U-2 flights out of Beale Air Force Base have been suspended indefinitely after the crash of a spy plane Tuesday left one pilot dead and a second pilot injured.
The deceased was identified as Lt. Col Ira S. Eadie, according to base officials. A Florida native, Eadie was married with six children, according to Jacksonville, Fla., television station WJXT.
Public records indicate Eadie’s family now lives in Lincoln.
At their home on a quiet cul-de-sac, two men sat in a parked car out front, one wearing a military uniform. A third man dressed in athletic attire blocked the path of a reporter and said the family didn’t wish to speak. No one answered the front door. A child’s crying could be heard inside, where the lights were on.
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The injured second pilot suffered non-life-threatening injuries and is recovering at a local hospital.
Officials at a Wednesday news conference said they had little information on what caused the plane to crash in the Sutter Buttes on Tuesday morning shortly after taking off from its home base at Beale.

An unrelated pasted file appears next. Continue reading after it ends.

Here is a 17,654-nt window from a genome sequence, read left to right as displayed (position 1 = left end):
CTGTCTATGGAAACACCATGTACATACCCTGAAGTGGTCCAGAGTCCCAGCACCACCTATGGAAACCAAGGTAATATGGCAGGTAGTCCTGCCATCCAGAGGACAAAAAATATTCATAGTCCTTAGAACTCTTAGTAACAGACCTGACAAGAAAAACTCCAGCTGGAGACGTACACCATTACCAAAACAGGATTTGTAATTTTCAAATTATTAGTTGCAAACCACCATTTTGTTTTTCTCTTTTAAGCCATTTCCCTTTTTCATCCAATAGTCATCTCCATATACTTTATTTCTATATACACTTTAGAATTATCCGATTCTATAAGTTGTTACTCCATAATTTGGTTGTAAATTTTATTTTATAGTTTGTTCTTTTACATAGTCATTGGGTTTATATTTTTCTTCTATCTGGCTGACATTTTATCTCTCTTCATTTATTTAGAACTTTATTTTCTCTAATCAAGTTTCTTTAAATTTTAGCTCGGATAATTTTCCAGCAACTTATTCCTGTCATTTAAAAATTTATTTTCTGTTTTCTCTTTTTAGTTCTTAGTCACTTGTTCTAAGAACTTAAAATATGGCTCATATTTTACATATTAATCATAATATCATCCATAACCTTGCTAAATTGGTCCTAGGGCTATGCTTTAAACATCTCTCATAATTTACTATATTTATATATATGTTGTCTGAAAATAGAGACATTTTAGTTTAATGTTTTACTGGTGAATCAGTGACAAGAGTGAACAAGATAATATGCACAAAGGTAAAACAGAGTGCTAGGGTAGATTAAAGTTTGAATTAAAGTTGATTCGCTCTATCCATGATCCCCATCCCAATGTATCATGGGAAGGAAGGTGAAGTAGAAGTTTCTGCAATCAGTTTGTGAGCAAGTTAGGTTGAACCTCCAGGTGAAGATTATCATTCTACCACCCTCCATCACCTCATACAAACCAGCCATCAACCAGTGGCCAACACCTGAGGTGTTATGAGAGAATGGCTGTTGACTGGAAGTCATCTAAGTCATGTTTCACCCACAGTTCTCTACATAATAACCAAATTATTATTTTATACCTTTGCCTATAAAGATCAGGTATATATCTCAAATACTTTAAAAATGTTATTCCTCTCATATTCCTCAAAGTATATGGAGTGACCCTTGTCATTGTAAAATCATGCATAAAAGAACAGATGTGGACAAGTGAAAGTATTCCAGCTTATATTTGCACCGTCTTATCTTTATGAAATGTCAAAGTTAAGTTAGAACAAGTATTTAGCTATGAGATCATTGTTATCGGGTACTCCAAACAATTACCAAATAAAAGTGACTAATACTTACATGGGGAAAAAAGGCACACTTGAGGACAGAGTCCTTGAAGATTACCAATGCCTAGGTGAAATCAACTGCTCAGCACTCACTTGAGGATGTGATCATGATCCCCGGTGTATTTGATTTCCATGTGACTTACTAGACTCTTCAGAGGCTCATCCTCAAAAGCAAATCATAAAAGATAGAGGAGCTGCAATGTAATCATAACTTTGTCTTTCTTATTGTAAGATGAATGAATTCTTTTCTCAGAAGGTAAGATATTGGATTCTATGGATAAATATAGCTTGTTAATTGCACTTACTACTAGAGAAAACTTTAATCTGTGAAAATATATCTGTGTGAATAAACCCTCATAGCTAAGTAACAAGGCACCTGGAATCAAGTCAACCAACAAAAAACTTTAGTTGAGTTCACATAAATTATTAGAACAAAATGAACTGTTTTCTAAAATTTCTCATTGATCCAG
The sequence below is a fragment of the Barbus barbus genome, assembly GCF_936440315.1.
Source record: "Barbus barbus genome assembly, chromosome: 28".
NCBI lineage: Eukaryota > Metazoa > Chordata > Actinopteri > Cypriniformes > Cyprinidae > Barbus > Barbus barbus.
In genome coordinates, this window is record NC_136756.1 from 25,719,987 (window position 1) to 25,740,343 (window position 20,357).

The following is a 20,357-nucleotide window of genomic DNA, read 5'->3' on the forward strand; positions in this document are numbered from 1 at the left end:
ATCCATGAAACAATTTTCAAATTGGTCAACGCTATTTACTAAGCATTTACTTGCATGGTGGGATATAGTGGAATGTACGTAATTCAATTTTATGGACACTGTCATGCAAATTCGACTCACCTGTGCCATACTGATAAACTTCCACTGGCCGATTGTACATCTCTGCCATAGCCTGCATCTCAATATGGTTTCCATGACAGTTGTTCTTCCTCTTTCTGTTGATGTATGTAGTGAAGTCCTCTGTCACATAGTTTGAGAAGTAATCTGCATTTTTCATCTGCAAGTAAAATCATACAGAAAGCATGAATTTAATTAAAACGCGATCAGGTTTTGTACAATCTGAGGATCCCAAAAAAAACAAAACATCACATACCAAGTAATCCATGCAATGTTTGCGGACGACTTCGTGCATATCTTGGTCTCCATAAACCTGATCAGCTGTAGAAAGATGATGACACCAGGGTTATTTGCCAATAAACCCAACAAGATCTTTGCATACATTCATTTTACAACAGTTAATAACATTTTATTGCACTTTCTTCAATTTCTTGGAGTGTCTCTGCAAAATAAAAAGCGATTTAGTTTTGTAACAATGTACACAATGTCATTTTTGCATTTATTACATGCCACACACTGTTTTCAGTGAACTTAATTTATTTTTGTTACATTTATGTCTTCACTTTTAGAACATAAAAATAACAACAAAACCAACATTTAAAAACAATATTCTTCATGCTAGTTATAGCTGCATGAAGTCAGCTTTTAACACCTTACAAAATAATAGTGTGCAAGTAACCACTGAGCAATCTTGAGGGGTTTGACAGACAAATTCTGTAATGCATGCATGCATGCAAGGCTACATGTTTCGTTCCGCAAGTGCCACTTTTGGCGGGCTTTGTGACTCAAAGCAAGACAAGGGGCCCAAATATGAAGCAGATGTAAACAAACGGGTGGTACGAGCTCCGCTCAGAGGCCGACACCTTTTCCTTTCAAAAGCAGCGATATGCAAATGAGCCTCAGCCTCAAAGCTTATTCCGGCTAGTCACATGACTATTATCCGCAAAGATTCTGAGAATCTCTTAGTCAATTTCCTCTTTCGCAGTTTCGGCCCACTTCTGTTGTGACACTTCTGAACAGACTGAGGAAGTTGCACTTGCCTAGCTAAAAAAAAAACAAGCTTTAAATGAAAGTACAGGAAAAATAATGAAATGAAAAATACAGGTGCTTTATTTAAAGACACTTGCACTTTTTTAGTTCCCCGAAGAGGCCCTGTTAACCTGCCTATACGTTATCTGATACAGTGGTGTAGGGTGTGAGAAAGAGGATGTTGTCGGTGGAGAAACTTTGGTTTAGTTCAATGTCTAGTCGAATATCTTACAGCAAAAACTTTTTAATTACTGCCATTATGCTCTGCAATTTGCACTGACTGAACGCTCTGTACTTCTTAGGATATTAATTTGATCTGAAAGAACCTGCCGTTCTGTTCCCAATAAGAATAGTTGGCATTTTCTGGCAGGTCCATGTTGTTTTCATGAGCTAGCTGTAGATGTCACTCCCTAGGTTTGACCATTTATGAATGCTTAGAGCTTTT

Civilians and 60 Air Force personnel from Beale worked to rescue the pilots, who ejected from the plane before the crash, said Col. Danielle Barnes. The pilots were recovered using all-terrain vehicles.
No details were provided on the pilots’ location or how long it took to get to them.
“It’s a somber time but our people are still focused on the mission at hand,” of securing the site and preserving evidence, said Barnes, who offered “heartfelt condolences” to the lost pilot’s family.
The aircraft was assigned to the 1st Reconnaissance Squadron, part of the 9th Reconnaissance Wing at Beale Air Force Base, where the U-2 fleet is based and its 33 planes are deployed to military detachments around the world. Over 1,000 personnel work on the U-2 program at the base near Marysville.
While the military says the cost of a U-2 is classified, the military information site GlobalSecurity.org puts the price tag of the current model at $400 million. In 2012, the Air Force said it had spent $1.7 billion over eight years to modernize the aircraft with new flight and surveillance technology.